Had just came from town and a quick midnite snack.

When out on the deck there arose such a roar;
I ran to the porthole to find out the score.
I stuck out my head and started to shout,
"Just what the devil is this noise all about?"
A moon made for boondocking showed with a glow:
It was pretty cold, about seven below.
What I saw looked like one of those carnival floats,
Twas a rowboat drawn smartly by four Navy goats.

In the boat was a man who seemed quiet and moody;
I knew in an instant St. Nick had the duty.
As quickly as Monday his billygoats came,
He whistled and shouted and called them by name;
"Now Perry, now Farragut, now Dewey and Jones,
What's the matter John Paul, got lead in your bones?
A little to Starb'rd, now hold it up short,
No fluffing off now, or you'll go on report!"

He was wearing dress "Reds", they fit like a charm,
Had Hash Marks that covered the length of his arm.
The Gifts to be issued were all in his pack.
His eyes they were watering, his nose caked with ice,
He wiped it with canvass, then sneezed once or twice.
He opened his mouth and started to yawn,
It looked like the Sun coming up with the dawn.

The stump of a pipe, he held tight in his teeth,
And took a small nip from a bottle beneath.
He wasn't so big, but he must have been strong.
I figured he'd been in Destroyers right long.
He was chubby and plump, a right jolly Tar,
Who said "Evenin' Matey, here have a cigar."
He filled every seabag with presents galore,
And left us all leave papers, right by the door.

With "Anchors Aweigh" he climbed onto place
A broad smile was creeping all over his face.
One look at his watch and he started to frown,
"This night shift is certainly getting me down."
Then out to the Bayshore and into the night,
The rowboat was fading, the landscape was bright.
"Merry Christmas" he said, as he drove on his way,
"Now I'll finish my rounds and sack in for the day."


From: John Selph
Date: October 25, 1998
Subject: Re: Gun Firing Incident

Correct.   I was in the radio room when it happened.  As it was told to me, we were preparing for a broadside and all mounts were being controlled by the Fire Control station on the torpedo deck.  Mount 52, Fire Control master, had a hydraulic leak and was training slow - Mount 51 bypassed its stop and continued to rotate until 52 hit target position.  For some unknown reason, 52 fired seconds before 51.  When 51 fired, it fired right into the barrels of 52.   Both the nucleus crew CO and reserve crew CO received frags (minor) and the only Corpsman on board was on the main deck and took a good sized chunk in the back.  Also, couple of guys below decks got hit.  CO's sea cabin looked like a seive and the port hedgehog rack was hanging over the side (loaded) by the electrical cable!!  Wasn't a fun cruise.....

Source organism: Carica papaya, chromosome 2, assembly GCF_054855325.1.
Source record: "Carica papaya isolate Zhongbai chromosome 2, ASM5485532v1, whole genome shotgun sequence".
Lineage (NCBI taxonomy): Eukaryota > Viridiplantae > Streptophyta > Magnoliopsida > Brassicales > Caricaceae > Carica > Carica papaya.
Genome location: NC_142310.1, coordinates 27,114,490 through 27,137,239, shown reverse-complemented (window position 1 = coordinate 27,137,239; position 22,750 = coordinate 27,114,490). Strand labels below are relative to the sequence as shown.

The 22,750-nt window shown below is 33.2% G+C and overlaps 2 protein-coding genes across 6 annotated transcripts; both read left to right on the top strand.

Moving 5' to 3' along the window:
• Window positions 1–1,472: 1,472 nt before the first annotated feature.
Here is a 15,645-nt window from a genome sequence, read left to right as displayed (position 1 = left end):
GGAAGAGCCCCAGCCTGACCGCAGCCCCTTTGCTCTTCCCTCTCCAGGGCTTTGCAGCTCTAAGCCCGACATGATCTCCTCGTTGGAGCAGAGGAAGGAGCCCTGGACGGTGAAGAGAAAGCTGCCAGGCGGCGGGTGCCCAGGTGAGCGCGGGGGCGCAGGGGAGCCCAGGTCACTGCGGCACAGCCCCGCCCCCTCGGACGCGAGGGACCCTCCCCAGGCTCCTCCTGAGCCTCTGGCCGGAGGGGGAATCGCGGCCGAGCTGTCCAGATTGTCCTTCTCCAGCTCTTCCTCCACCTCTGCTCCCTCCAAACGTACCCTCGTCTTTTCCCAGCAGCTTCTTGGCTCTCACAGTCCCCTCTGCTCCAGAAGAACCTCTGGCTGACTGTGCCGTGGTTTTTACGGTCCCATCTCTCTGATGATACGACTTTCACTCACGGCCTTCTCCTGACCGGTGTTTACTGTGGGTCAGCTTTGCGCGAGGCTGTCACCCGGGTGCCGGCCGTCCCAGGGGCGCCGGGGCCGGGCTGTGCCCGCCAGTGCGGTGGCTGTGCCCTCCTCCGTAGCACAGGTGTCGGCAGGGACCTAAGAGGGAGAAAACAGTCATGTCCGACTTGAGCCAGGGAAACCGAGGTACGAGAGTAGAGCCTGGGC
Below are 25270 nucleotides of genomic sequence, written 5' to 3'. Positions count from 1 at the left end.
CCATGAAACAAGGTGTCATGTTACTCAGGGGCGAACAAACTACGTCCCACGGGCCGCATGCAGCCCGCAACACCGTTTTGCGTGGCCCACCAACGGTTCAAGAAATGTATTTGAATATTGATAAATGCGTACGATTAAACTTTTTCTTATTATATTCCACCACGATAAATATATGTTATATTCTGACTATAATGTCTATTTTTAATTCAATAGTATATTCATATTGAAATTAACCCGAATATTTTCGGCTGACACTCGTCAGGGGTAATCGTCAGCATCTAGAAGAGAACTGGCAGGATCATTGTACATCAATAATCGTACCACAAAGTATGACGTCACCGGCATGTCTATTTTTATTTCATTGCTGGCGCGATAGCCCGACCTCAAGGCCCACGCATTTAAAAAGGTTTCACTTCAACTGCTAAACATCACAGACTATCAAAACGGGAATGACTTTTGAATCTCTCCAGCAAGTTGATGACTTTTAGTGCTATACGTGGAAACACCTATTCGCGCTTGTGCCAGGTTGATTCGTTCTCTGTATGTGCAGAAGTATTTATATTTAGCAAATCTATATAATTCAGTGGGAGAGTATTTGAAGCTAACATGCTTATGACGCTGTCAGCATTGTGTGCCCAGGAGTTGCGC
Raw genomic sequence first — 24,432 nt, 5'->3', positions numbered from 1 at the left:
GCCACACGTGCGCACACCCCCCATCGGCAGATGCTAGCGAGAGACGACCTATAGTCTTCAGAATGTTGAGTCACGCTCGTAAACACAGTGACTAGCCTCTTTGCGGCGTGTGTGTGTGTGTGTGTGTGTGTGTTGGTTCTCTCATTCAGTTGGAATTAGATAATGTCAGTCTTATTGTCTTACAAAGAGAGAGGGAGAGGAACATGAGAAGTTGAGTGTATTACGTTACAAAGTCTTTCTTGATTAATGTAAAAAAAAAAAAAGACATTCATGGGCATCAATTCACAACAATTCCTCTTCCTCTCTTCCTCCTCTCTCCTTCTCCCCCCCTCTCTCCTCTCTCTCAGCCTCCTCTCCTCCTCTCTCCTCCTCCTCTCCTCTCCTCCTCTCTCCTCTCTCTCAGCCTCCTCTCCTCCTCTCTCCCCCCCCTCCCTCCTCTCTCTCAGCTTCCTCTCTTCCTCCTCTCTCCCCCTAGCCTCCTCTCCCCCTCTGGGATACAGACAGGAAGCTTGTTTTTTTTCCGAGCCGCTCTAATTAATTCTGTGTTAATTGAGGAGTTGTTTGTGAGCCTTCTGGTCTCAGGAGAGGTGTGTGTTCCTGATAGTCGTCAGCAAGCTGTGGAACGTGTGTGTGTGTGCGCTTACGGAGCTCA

I was aboard Putnam when we took the cruise to Nassau,  played with the subs and planes in Florida. first and one of the guys shot the cable towing the target banner!!

John


From: Dave Seay
Date: Sunday, October 25, 1998
Subject: Re: Gun Firing Incident

I knew that sounded familiar. The Hyman not only damaged radio antenna, but as I heard it, shot the hell out of Mount 52 and the Captain's sea cabin.  I was on Putnam when we relieved the Hyman in New Orleans and Mount 52 had already been removed and its foundation was blanked off!  It was told that the hydraulic stop on the front of Mount 51 (or the matching steel stop on the deck) got ripped off as the gun was rotating and firing.

Dave


From: John Selph
Date: October 25, 1998
Subject: Re: Putnam Gun Firing Incident

Actually, I was talking to another Putnam shipmate the other day and realized that that incident happened aboard the USS   Hyman (the Putnam's predecessor - which probably dictated the replacement by the Putnam).  I showed my friend your website so I assume he will be checking in soon.  His name is Allen Bradley, and he was aboard as regular crew around the same time you were.

John


From: John Selph
Date: October 20, 1998
Subject: Putnam Gun Firing Incident

I was RM2 in RESCREW assigned to Putnam in New Orleans. Memory may be failing me, but I recall an incident whereas we "shot" ourselves due to a 5" gunmount malfunction during a broadside firing. Being the senior RM on duty during this occurance, I had to go "up the stick" to try and patch some of the radio antennas that were damaged. Do you recall this incident? (or am I just going nuts!!)

John